Wednesday, 2 December 2015
Court of Appeal rules on “dependants” in an AOC
On 28 July 2014, I wrote about the High Court judgment in Shortt v. SSCLG, in which the interpretation of the word “dependants” was in issue in the context of an agricultural occupancy condition. Hickinbottom J gave permission for an appeal to the Court of Appeal against his own judgment and, on 18 November, the Court of Appeal unanimously upheld that judgment. [Shortt v. SSCLG  EWCA Civ 1192]
If the Court of Appeal had simply confined themselves to dismissing the appeal, there would be little to say about their decision, but the observations made by Richards LJ serve not only to confirm what was said in the judgment at first instance but, in particular, to clarify what was said by the House of Lords in the case of Fawcett Properties Ltd v Bucks CC  AC 636.
The bone of contention was whether the word “dependants” in an agricultural occupancy condition (which limits occupation of a dwelling to “a person solely or mainly working, or last working, in the locality in agriculture or in forestry, or a widow or widower of such a person and to any resident dependants [sc. of that person]” or similar words) allows occupation only by persons who are financially dependent on the person who works solely or mainly in agriculture, or whether in practice it allows occupation also by family members who are not (or who are no longer) in any way dependent on financial support provided by the income of the agricultural worker.
Looking again at Fawcett Properties, Richards LJ observed that although the remarks of Lord Keith have previously been quoted as authority for the proposition that the commonly worded condition could be taken as referring to financial dependency, it is clear both from the context and from the usually quoted passage as a whole that they were not intended to be a definitive interpretation of “dependants” in the condition that was under consideration in that case. Nor were they endorsed by the other Law Lords. They are not binding even in relation to the interpretation of a condition in identical terms to that under consideration in Fawcett Properties.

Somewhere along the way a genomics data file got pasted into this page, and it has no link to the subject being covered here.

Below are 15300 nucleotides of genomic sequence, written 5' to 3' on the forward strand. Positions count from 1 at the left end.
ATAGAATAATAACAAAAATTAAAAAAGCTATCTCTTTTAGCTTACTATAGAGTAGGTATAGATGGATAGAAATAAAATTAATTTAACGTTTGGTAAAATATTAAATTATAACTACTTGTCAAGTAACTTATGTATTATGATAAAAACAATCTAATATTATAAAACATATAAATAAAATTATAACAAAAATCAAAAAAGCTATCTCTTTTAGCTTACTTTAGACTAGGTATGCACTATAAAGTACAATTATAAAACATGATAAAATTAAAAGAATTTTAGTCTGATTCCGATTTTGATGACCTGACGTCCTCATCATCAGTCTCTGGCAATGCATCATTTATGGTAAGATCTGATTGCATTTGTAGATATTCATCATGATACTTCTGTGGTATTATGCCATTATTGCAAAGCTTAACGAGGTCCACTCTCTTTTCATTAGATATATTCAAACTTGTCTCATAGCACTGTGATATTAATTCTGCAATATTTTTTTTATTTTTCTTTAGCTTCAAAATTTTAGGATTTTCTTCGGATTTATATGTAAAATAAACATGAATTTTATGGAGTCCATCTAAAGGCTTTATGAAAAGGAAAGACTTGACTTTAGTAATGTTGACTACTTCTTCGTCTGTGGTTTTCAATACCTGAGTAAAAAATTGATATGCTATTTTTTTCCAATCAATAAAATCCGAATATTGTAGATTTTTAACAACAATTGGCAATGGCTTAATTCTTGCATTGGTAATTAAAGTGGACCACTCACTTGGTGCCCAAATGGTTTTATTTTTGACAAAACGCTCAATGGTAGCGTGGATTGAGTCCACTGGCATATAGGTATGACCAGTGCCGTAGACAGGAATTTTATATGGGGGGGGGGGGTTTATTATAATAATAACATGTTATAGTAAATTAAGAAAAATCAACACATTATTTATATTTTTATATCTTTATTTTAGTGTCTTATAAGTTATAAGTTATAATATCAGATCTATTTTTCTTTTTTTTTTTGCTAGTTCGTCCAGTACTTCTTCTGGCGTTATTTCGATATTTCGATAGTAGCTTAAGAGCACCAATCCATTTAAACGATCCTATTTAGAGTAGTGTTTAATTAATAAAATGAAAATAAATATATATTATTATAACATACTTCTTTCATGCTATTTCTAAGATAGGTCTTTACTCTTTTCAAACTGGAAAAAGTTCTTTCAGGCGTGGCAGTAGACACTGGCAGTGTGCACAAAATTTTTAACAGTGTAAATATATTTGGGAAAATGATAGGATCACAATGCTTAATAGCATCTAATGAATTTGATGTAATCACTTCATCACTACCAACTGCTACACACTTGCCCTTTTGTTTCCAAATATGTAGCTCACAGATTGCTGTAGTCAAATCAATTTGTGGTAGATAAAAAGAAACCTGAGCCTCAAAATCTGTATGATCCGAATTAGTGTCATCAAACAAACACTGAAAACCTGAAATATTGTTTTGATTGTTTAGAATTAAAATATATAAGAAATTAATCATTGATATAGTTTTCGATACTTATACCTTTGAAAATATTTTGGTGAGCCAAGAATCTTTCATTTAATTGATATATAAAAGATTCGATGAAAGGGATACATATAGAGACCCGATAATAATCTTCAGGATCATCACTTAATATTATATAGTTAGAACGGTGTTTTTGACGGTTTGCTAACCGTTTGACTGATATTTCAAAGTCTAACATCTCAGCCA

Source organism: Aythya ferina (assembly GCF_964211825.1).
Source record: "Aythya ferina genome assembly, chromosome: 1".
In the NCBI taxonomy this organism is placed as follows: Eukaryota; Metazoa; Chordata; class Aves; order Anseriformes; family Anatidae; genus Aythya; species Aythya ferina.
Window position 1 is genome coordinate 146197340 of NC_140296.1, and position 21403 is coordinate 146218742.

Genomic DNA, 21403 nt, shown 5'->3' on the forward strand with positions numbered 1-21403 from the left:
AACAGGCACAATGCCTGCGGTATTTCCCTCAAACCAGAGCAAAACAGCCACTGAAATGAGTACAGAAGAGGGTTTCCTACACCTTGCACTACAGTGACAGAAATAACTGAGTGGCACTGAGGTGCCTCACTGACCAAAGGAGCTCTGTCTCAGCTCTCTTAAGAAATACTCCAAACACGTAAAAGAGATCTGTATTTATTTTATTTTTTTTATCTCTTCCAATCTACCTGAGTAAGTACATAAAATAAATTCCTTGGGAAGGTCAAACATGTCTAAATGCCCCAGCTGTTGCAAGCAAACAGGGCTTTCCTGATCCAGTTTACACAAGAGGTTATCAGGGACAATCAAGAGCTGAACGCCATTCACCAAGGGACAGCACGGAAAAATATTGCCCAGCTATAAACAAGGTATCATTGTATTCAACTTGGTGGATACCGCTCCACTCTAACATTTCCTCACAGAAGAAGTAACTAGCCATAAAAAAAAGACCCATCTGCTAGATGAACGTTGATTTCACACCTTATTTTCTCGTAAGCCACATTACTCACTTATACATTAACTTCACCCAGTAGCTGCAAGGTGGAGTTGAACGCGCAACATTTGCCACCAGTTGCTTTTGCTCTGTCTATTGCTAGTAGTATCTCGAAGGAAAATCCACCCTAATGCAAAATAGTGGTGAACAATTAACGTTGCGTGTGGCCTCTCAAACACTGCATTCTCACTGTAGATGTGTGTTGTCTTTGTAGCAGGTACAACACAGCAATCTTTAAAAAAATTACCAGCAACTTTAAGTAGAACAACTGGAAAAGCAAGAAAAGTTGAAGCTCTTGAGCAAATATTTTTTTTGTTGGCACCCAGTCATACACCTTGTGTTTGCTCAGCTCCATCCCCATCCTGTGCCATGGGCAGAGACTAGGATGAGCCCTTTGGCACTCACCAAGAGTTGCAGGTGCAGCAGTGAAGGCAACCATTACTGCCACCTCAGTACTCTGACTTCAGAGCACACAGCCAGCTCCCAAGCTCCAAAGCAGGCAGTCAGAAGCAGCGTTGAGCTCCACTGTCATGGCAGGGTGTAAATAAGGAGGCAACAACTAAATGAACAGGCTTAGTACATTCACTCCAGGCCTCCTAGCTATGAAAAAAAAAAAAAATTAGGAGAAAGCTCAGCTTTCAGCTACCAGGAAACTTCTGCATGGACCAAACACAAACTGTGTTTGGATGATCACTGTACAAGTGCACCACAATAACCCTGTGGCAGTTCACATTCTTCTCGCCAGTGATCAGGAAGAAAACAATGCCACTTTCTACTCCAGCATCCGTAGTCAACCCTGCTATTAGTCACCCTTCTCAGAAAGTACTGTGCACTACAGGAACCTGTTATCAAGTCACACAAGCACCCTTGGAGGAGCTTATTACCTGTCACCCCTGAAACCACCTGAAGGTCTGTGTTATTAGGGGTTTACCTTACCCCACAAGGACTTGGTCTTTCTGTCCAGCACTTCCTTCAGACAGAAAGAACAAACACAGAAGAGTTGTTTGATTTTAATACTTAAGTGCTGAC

The only other member of the House of Lords to express a specific view about the meaning of the condition in Fawcett Properties was Lord Denning, who said:
“The condition, properly construed with the reason, means, I think, that the occupation of the cottages must be limited to persons who are employed in agriculture in the locality or in a local industry mainly dependent upon agriculture in the locality. The word ‘occupation’ is used to denote the head of the household. ..............The word ‘dependants’ to show that he may have with him his wife and family and anyone else dependent on him. ............Its effect is to ensure that the cottages will be occupied by persons who will help to maintain the normal life and character of this part of the green belt and not by outsiders to use as a dormitory. The cottages are for farm-workers [and persons similarly occupied]. They are not for people who go up and down to London every day” ( - page 680, emphasis added by Richards LJ).
For the purposes of the application before him in Shortt, Hickinbottom J assumed that Mrs Shortt was an agricultural worker but made no profit from the farm in any year and therefore made no financial contribution to the family. He said that the researches of counsel demonstrated that there is no single definition of “dependant” applicable in all circumstances and that “context is everything”. He referred to the statutory provisions from which the wording in the condition was originally derived, and to the fact, as he put it, that in Fawcett Properties the House of Lords “were called upon to construe a planning condition which simply adopted this statutory wording”.
However, he had not accepted the submission of counsel for the appellants, that the phrase “subsistence and support” in Lord Keith’s formulation in Fawcett Properties was used conjunctively to mean “both subsistence and support” and that subsistence could only be provided in money or money’s worth, so that it was implicit that the person upon whom the dependant depends must provide for that person in money or money’s worth. Hickinbottom J’s reasons included the view that Fawcett Properties was itself equivocal as to whether “dependant” in the statutory context from which the condition derived necessarily required an element of financial dependency. Therefore, he said, even in the statutory context (or a context in which the precise statutory wording had been adopted), there is no clear authority to the effect that “dependant” necessarily implies financial dependency.